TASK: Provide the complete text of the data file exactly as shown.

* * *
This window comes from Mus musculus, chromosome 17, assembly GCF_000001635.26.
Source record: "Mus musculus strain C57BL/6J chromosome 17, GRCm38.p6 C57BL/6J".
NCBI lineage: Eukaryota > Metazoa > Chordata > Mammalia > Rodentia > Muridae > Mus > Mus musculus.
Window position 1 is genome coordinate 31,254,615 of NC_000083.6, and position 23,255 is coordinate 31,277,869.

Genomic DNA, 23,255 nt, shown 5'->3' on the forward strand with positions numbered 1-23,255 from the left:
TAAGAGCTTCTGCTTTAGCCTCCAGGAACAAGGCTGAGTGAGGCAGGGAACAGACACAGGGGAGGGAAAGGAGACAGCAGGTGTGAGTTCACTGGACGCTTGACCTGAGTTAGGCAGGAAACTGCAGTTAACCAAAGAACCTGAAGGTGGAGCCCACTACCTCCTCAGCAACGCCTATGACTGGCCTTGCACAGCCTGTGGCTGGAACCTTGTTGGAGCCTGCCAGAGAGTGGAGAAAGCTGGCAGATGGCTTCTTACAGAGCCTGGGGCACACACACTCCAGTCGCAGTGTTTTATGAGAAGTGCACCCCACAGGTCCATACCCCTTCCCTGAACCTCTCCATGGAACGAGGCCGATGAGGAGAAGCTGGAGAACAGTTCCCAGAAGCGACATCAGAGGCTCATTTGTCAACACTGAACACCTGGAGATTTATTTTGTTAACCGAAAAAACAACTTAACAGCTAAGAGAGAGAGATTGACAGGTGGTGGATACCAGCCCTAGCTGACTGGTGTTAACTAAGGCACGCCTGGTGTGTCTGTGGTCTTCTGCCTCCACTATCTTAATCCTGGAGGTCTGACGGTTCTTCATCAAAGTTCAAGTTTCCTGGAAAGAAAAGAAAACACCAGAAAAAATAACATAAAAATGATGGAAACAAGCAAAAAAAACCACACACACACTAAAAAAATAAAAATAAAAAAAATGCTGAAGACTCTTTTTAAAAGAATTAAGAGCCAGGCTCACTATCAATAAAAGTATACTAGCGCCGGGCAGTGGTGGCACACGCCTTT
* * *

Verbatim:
This window comes from Mus musculus, chromosome 17, assembly GCF_000001635.26.
Source record: "Mus musculus strain C57BL/6J chromosome 17, GRCm38.p6 C57BL/6J".
NCBI lineage: Eukaryota > Metazoa > Chordata > Mammalia > Rodentia > Muridae > Mus > Mus musculus.
Window position 1 is genome coordinate 31,254,615 of NC_000083.6, and position 23,255 is coordinate 31,277,869.

Genomic DNA, 23,255 nt, shown 5'->3' on the forward strand with positions numbered 1-23,255 from the left:
TAAGAGCTTCTGCTTTAGCCTCCAGGAACAAGGCTGAGTGAGGCAGGGAACAGACACAGGGGAGGGAAAGGAGACAGCAGGTGTGAGTTCACTGGACGCTTGACCTGAGTTAGGCAGGAAACTGCAGTTAACCAAAGAACCTGAAGGTGGAGCCCACTACCTCCTCAGCAACGCCTATGACTGGCCTTGCACAGCCTGTGGCTGGAACCTTGTTGGAGCCTGCCAGAGAGTGGAGAAAGCTGGCAGATGGCTTCTTACAGAGCCTGGGGCACACACACTCCAGTCGCAGTGTTTTATGAGAAGTGCACCCCACAGGTCCATACCCCTTCCCTGAACCTCTCCATGGAACGAGGCCGATGAGGAGAAGCTGGAGAACAGTTCCCAGAAGCGACATCAGAGGCTCATTTGTCAACACTGAACACCTGGAGATTTATTTTGTTAACCGAAAAAACAACTTAACAGCTAAGAGAGAGAGATTGACAGGTGGTGGATACCAGCCCTAGCTGACTGGTGTTAACTAAGGCACGCCTGGTGTGTCTGTGGTCTTCTGCCTCCACTATCTTAATCCTGGAGGTCTGACGGTTCTTCATCAAAGTTCAAGTTTCCTGGAAAGAAAAGAAAACACCAGAAAAAATAACATAAAAATGATGGAAACAAGCAAAAAAAACCACACACACACTAAAAAAATAAAAATAAAAAAAATGCTGAAGACTCTTTTTAAAAGAATTAAGAGCCAGGCTCACTATCAATAAAAGTATACTAGCGCCGGGCAGTGGTGGCACACGCCTTT